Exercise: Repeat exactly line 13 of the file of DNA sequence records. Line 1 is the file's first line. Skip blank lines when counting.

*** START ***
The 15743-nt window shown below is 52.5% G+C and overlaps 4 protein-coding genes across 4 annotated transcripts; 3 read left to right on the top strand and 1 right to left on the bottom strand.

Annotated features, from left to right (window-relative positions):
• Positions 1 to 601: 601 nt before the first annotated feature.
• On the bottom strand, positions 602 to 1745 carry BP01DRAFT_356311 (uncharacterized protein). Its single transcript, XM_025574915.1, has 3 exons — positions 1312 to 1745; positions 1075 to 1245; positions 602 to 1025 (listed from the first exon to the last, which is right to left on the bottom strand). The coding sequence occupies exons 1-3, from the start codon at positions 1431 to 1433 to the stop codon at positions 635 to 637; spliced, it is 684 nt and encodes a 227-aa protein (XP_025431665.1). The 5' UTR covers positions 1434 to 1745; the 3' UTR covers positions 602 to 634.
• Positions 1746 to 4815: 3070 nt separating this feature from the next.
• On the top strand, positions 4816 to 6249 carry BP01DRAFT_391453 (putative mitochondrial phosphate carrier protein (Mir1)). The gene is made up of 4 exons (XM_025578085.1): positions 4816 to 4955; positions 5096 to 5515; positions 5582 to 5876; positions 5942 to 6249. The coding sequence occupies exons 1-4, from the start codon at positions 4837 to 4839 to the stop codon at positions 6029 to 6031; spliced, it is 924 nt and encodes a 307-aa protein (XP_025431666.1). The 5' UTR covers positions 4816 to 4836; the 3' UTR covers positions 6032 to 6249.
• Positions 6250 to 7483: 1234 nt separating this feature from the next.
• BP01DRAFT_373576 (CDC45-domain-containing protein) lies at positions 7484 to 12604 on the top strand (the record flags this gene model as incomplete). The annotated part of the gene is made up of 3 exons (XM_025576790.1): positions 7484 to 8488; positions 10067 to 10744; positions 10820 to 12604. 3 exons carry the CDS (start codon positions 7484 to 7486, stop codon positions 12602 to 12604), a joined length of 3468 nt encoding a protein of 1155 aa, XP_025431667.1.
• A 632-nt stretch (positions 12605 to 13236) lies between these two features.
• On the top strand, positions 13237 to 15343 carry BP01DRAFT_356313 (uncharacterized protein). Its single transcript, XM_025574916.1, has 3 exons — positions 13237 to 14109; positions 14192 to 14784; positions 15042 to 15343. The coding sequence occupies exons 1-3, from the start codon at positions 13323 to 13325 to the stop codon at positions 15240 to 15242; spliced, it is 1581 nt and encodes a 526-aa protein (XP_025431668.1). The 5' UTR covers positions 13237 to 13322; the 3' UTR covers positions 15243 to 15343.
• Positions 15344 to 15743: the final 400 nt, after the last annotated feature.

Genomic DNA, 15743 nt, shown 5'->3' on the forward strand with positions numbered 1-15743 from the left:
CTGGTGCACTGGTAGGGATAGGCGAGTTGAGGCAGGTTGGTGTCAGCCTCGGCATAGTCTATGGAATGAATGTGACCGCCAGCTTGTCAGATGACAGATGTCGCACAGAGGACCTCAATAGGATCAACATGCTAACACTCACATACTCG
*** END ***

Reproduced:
CTGGTGCACTGGTAGGGATAGGCGAGTTGAGGCAGGTTGGTGTCAGCCTCGGCATAGTCTATGGAATGAATGTGACCGCCAGCTTGTCAGATGACAGATGTCGCACAGAGGACCTCAATAGGATCAACATGCTAACACTCACATACTCG